Cotton and the Textile Mill
Yarn begins its life as pure cotton, picked from plants and bundled into large bales. Bales of cotton are typically stored in warehouses, then shipped to textile factories. When these bales reach the factory, the cotton begins a long journey through a series of mechanised processes. The bales are opened and sorted by a line of dedicated "breaking and opening" machines. The cotton from the bales is sorted, partially cleaned, mixed and fluffed. The fibres are then further separated in a blending machine; this separates different grades of cotton to be blended, processes and spun into yarn. The fibres best suited for textile weaving typically measure between 1 to 1 3/4 inches long; the first destination for these fibres is the carding machine.
Cleaning and Separation
After the shorter fibres are separated to be sent off for use in other industries, some cotton intended for lower-grade yarn will proceed to a combing machine, while the mixed, fluffed fibres of appropriate length for higher-grade yarn are then processed in a carding machine. Carding cleans the textile fibres again, removes any fibres shorter than the predetermined desired length, and places the remaining fibres side by side. A combing machine cleans the fibres yet again, straightening them into a long, soft and untwisted rope known as a slyver (pronounced as SLY-ver).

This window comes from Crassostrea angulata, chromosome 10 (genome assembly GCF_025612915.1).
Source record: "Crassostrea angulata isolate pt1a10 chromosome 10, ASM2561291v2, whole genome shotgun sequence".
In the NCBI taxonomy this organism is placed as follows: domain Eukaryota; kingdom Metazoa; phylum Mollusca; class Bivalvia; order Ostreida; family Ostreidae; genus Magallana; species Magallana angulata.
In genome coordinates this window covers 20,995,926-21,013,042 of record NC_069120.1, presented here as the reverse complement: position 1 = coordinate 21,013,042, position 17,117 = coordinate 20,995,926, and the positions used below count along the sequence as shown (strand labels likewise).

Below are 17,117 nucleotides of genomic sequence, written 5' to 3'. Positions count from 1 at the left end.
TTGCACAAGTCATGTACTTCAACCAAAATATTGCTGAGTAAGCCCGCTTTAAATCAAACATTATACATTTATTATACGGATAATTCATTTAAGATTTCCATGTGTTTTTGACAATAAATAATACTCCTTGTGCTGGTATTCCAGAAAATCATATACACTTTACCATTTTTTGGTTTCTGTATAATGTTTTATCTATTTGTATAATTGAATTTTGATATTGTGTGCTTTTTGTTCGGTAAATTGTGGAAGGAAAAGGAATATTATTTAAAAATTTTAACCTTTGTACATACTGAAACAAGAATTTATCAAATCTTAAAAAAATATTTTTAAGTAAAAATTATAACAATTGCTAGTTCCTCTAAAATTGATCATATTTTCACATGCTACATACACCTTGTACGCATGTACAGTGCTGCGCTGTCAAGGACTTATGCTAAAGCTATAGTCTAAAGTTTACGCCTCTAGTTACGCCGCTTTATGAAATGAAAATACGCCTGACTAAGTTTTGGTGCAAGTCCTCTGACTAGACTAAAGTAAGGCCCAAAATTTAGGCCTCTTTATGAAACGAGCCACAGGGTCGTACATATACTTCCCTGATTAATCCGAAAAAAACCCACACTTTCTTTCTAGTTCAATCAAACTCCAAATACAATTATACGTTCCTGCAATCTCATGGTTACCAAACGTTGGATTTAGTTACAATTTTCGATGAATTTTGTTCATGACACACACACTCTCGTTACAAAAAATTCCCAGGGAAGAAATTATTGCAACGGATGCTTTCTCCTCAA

The next machines in the process, called the drawing frame and the slub, pull and straighten the sliver and twist the fibres for the first time. After a trip through the drawing frame, which uses a series of rollers to stretch the cotton, the slub combines several slivers together into one strand. Twisting the strands of the sliver together (into what is now known as "roving") strengthens them so they can withstand further processing.
The roving then continues through various spinning machines that pull and twist the rope at speeds up to 2,500 revolutions per second, both lengthening it and twisting it tighter. The roving is now ready to be spun into yarn -- a spinning frame gives the fibres one final twist, and the finished cotton yarn leaves the machine wound up in bobbins.
From this point, most cotton yarn continues through various machinery, as it is woven into cloth and textiles by looms before it is sent to other factories to be dyed, shrunk, cut and further processed into clothing or home fabrics.
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